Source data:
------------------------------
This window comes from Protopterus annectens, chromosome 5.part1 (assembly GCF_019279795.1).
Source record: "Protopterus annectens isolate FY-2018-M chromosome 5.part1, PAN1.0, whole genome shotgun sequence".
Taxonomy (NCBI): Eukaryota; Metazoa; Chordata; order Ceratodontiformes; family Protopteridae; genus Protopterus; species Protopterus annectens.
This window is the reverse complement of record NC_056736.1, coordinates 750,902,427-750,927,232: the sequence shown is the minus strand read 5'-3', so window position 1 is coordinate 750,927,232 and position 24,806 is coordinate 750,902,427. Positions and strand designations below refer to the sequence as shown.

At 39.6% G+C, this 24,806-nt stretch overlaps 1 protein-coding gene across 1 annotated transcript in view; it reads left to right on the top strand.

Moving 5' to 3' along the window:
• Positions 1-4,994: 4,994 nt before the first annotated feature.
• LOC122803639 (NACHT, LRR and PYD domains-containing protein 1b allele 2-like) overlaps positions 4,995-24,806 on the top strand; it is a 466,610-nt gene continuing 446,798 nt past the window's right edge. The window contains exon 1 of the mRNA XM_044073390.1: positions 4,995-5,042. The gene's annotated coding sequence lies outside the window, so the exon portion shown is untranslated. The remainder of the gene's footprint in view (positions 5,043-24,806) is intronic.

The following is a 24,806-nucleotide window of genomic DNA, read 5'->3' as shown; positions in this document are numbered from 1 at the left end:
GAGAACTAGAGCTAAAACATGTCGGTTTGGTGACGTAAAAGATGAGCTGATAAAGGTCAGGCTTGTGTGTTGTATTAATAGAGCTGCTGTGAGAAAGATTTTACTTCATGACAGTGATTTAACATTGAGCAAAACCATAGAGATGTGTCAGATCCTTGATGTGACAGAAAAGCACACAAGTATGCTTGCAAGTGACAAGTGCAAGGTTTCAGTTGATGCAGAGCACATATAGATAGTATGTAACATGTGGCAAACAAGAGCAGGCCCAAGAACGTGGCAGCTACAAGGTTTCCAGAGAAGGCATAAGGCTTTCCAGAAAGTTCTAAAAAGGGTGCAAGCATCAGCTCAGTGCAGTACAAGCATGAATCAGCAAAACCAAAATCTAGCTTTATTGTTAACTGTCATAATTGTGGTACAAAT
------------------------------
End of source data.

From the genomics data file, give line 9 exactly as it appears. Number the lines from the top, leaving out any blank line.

The following is a 24,806-nucleotide window of genomic DNA, read 5'->3' as shown; positions in this document are numbered from 1 at the left end: